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The hurdle makers

Alan & Steve Brown

Wool / Dorset
01929 462761
alan@brownshurdles.co.uk

Filmed on location in coppice woods at Druce Farm, near Puddletown, Dorset.

Dates of filming: 20th September 2006

Ancient crafts with a modern use keep coppice woodland active. The challenge is how to make a living from these products at the price that customers are prepared to pay. Cheap foreign imports are a serious threat to the home producer.

Wattle hurdles were once vital to farmers, particularly in the southern counties of England. Hurdles provided a simple, cheap and portable system of fencing for sheep. They were made from hazel rods, so wherever there were sheep and hurdles, areas of hazel coppice, and the ancient craft of hurdle making, would be found close by.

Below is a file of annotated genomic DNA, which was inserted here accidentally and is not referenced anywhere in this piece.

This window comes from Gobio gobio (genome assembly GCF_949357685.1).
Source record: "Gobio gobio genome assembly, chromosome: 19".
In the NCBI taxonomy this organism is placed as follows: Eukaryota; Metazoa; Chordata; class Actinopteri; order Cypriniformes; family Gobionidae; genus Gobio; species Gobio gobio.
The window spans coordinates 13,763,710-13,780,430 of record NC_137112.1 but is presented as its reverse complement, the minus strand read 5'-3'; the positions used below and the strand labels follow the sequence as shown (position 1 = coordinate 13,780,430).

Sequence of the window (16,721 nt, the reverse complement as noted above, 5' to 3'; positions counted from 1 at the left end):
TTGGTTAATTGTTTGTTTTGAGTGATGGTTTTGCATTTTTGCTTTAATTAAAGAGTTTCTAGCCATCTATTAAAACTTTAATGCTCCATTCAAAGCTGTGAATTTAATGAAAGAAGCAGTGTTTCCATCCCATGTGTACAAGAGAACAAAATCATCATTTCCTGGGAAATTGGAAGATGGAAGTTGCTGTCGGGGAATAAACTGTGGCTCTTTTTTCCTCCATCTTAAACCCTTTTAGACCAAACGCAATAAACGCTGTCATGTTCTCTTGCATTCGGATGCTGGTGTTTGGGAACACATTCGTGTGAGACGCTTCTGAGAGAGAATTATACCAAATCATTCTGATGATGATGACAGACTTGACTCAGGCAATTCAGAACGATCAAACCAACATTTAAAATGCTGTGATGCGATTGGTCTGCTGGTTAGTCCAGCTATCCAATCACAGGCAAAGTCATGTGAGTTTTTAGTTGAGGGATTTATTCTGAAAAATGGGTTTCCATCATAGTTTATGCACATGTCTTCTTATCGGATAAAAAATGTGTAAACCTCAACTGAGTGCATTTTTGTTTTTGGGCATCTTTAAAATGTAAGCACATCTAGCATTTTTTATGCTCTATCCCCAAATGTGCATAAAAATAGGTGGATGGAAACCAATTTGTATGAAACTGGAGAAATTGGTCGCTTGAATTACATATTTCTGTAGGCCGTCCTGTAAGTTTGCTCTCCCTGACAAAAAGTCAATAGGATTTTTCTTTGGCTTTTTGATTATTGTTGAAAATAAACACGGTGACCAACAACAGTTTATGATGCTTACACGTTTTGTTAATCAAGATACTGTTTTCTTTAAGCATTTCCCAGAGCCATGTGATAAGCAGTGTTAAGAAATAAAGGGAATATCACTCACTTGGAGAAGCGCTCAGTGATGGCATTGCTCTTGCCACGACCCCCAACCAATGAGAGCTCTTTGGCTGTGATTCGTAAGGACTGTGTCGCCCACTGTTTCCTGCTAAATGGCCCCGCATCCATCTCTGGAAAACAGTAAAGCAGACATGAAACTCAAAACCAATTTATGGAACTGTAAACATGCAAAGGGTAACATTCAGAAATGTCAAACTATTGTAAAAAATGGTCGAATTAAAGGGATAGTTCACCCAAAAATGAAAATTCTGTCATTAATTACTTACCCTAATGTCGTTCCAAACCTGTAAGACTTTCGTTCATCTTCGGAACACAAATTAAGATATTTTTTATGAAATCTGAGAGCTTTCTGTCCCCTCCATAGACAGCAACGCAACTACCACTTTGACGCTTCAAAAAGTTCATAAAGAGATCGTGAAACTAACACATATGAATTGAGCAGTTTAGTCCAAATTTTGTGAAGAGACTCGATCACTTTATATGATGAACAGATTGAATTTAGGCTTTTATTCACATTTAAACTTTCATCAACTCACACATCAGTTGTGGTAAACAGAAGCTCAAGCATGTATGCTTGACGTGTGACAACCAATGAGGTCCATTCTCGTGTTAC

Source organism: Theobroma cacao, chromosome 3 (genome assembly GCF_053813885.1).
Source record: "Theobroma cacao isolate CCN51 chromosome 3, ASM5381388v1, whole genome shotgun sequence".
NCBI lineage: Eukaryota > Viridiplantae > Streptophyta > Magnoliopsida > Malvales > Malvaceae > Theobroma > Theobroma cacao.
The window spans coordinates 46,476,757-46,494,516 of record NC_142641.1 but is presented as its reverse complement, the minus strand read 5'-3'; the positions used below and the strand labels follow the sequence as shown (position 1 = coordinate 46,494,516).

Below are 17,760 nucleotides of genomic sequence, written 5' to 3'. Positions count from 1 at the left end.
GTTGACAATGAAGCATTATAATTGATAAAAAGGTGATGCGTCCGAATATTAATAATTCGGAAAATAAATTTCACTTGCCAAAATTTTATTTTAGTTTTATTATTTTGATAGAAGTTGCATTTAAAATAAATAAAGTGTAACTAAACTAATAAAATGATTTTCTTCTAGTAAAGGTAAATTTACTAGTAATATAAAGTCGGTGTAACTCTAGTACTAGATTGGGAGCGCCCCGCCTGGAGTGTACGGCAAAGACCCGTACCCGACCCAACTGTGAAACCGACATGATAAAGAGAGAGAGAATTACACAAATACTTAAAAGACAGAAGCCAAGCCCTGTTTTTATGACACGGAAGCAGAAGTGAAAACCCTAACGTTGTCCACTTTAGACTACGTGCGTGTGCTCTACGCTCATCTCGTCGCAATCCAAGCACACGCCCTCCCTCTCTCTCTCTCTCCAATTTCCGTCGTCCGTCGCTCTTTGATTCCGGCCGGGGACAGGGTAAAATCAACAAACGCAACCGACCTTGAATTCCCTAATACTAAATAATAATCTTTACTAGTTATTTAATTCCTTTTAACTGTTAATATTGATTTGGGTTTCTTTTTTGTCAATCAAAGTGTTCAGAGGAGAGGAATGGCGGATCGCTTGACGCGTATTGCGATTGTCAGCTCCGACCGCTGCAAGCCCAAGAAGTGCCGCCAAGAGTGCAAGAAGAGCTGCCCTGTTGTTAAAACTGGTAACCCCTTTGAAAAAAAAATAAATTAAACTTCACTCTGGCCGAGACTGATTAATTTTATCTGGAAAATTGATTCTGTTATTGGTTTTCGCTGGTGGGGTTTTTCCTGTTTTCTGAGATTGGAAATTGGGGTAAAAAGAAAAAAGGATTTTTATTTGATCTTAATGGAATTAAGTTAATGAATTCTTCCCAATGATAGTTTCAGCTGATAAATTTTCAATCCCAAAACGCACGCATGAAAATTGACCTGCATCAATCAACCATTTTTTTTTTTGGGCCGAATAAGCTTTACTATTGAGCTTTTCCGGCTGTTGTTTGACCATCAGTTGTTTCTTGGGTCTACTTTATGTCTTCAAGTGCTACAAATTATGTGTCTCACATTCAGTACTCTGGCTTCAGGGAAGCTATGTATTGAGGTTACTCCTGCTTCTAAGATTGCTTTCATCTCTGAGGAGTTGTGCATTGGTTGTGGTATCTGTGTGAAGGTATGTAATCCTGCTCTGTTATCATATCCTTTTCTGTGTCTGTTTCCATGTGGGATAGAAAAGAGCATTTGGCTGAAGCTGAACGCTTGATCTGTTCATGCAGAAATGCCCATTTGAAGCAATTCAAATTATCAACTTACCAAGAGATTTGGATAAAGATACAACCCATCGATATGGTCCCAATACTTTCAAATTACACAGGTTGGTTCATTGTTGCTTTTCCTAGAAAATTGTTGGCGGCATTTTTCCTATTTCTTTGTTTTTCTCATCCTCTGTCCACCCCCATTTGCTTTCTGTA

Today that craft has almost disappeared as the farming use of hurdles has practically gone. But a few hurdle makers survive because there is a steady demand for hurdles as garden fencing – though even that market is threatened by the availability of cheap imports from other parts of Europe.

Alan Brown’s family has been making hurdles in Dorset for generations. His son Steve followed in the same tradition but has since taken other employment because he needed a more reliable source of income to support a young family.

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